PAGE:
Could you please check if what I've done is correct? and how could I improve some of them? Thank you in advance.

Suppose I have the following data (the original data its like 20 data with decimal numbers):

$$ \begin{array}{c|lcr} y &2&4&3&70&9 \\ \hline x & 0.24&21&33&11&10 \end{array} $$

  1. Draw a dispersion diagram of the data.

  2. Adjust a simple linear regression model.

  3. Find the SSE,SCModel, SCTotal.

  4. Find the model's errors.


  1. Using the instruction plot(x,y,xlab="These are x's",ylab="These are y's").

  2. I think we want to find $\beta_0$ and $\beta_1$ in our segment line, that is we need to calculate $\hat \beta_0=\frac{(\sum y_i)(\sum x_i^2)-(\sum x_iy_i)(\sum x_i)}{n\sum x_i^2-(\sum x_i)^2}$ and $\hat \beta_1=\frac{n(\sum x_iy_i)-(\sum x_i)(\sum y_i)}{n\sum x_i^2-(\sum x_i)^2}$ with $n=5$ and substitute them in the model $y=\beta_0+\beta_1x$

Am I correct?

  1. I think this is calculated with $SSE=y'(I-M)y,\ where \ y=(2,4,3,70,9)',M=X(X'X)^{-1}X'$ and X=$\left( \begin{matrix} 1 & .24 \\ 1 & 21 \\ 1 & 33 \\ 1 & 11 \\ 1 & 10 \end{matrix}\right) $

$SCTotal=SSE+SSModel$ and $SCTotal=y'y$ so $SSModel$ can be calculated with $SCTotal-SSE$

Am I correct?

  1. Here am I asked to find $error=y-\hat y$ right?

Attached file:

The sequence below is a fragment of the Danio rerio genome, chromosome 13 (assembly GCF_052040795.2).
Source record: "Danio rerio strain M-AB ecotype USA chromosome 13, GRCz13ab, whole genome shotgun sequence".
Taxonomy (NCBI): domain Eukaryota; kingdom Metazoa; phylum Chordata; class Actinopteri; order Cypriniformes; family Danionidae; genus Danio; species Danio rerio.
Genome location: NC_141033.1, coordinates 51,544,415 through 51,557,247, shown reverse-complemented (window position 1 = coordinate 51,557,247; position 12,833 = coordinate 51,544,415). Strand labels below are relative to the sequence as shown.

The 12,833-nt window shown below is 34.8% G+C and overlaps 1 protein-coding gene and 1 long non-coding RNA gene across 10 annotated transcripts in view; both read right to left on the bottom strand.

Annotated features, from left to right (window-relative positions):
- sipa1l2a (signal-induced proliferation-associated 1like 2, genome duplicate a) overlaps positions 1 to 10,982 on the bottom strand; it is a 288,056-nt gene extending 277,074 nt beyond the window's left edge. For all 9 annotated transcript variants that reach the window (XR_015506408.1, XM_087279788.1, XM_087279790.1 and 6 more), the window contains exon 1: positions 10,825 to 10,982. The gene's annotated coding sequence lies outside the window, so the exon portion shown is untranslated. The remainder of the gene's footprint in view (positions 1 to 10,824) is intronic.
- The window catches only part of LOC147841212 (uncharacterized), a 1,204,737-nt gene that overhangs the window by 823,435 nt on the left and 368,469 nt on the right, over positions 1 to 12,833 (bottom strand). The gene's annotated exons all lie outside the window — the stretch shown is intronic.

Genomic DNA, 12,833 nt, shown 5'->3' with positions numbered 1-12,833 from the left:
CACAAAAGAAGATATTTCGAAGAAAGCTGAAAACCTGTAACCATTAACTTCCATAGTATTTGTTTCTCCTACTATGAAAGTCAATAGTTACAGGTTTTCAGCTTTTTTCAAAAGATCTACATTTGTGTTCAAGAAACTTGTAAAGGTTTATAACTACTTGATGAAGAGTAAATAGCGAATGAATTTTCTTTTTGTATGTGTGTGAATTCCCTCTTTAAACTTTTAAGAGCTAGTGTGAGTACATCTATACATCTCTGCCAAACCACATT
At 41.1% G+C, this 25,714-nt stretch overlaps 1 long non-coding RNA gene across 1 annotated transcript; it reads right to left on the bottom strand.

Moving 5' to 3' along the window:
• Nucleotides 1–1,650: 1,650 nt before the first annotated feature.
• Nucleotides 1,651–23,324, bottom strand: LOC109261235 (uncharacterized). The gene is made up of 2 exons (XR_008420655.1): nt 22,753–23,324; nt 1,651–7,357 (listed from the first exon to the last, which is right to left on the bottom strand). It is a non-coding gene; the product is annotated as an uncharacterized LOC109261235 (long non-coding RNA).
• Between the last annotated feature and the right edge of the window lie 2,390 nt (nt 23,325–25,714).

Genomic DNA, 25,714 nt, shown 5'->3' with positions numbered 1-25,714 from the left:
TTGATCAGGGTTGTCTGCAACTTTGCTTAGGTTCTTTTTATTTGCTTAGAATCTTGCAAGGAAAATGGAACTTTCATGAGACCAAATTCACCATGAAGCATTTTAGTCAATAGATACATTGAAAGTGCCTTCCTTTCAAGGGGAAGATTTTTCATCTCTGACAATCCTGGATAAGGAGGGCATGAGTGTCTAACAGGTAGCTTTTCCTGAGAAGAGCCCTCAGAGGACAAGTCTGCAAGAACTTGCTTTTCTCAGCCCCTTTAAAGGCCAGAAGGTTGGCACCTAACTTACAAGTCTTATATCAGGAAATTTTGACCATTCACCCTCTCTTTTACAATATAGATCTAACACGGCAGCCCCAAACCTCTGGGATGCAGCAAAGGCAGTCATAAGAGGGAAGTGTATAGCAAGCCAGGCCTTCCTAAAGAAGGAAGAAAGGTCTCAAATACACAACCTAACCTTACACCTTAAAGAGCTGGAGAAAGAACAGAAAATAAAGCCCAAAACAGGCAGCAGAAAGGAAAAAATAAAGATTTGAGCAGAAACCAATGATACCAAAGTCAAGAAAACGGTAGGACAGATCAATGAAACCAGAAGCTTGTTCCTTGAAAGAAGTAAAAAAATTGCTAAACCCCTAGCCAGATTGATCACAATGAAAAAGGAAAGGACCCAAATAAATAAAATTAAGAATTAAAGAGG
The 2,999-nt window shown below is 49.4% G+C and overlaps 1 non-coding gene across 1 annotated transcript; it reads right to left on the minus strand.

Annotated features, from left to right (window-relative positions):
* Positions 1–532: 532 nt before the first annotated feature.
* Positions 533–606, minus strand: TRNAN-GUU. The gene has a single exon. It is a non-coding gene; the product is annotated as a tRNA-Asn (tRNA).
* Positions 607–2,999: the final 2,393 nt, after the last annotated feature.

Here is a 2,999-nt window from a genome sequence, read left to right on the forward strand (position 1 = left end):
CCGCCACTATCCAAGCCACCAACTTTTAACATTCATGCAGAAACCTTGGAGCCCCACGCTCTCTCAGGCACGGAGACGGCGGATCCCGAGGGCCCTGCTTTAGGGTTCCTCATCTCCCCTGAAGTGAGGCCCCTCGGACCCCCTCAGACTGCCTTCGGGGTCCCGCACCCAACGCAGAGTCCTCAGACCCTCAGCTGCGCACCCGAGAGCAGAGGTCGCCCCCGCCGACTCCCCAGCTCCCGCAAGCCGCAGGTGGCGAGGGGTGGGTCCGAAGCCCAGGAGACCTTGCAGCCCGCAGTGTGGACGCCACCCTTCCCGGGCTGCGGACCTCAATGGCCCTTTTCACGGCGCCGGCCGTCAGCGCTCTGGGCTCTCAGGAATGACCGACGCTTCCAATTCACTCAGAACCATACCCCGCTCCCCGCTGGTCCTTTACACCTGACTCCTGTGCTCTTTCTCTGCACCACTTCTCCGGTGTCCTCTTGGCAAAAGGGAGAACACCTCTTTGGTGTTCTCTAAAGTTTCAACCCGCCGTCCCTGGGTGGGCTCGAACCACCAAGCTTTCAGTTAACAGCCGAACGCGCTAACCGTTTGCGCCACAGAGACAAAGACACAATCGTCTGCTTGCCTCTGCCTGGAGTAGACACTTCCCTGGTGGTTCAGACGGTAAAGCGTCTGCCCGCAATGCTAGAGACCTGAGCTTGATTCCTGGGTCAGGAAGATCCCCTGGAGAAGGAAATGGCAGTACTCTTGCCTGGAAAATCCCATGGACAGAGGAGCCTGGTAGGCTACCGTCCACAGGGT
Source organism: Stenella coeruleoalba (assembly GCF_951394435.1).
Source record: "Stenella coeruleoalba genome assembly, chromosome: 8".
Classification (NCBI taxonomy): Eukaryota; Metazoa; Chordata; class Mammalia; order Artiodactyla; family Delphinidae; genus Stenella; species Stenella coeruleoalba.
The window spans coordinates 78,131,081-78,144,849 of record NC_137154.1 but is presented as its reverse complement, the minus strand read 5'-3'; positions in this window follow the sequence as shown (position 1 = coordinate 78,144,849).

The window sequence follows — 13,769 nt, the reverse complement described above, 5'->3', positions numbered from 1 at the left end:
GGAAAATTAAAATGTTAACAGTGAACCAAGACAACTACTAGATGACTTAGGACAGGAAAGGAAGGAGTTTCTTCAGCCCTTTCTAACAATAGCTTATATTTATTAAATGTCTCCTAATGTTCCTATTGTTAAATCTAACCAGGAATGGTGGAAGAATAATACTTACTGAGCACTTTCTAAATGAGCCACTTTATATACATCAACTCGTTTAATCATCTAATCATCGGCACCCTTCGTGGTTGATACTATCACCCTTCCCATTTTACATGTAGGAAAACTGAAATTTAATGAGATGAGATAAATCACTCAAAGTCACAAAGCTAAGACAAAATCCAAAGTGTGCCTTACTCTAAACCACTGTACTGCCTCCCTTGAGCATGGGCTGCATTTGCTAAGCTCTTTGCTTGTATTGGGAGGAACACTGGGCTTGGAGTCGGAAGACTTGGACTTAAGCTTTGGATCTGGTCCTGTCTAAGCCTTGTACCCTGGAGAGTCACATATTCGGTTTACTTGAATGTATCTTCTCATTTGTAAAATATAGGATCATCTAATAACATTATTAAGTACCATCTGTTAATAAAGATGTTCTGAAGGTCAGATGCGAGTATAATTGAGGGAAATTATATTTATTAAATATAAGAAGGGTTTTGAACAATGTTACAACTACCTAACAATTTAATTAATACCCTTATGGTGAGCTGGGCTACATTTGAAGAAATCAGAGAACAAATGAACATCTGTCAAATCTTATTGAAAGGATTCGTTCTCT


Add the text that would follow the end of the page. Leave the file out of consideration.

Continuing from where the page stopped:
How can I do that?


1 Answer 1

  1. It is called scatter plot generally.
  2. I would replace "Adjust" by "Fit"

Get the $\hat\beta_1$ first, then $\hat\beta_0 = \bar y - \hat\beta_1 \bar x$. Your $\hat\beta_0$ is complicated and I did not verify it.

  1. Suppose you mixed up SC and SS. All of them should be SS. SSTotal = $(y-\bar y)'(y-\bar y)$

  2. In the simple linear regression model $$ y=\beta_0 + \beta_1 x + \epsilon $$ $\epsilon$ is called error or error term. Its estimate is $y-\hat y$ and is called residual.

The question "Find the model's error" maybe means to find something that violates the assumptions of simple linear regression. For example the linearity between $y$ and $x$.

  • $\begingroup$ Hi, I was observing and I wonder why $\hat\beta_0 = \bar y - \hat\beta_1 \bar x$ ? Why the equality holds? Why did you take $\overline y$ and $\overline x$? $\endgroup$ Commented Oct 30, 2018 at 1:13
  • $\begingroup$ By least square method, you get that $\hat \beta_0$. See en.wikipedia.org/wiki/Simple_linear_regression. Which equality holds? Taking $bar y$ and $\bar x$ are easy for calculation? $\endgroup$
    – user158565
    Commented Oct 30, 2018 at 1:20
  • $\begingroup$ Ah I see, I did not know the alternative way to calculate $\hat\beta_0: (\hat\beta_0 = \bar y - \hat\beta_1 \bar x)$. I was referring to that same equality $(\hat\beta_0 = \bar y - \hat\beta_1 \bar x)$. I think yes, $\overline x,\overline y$ are easy to calculate using R or other software. $\endgroup$ Commented Oct 30, 2018 at 1:28
  • $\begingroup$ Any other questions? My answers are understandable? $\endgroup$
    – user158565
    Commented Oct 30, 2018 at 1:33
  • 1
    $\begingroup$ supposing $\hat β_0=5,\hat β_1=10$, then $ϵ_1=2−5−10*0.24 = -5.4$, $ϵ_2=4−5−10*21 = -211$, ... $\endgroup$
    – user158565
    Commented Oct 30, 2018 at 2:43

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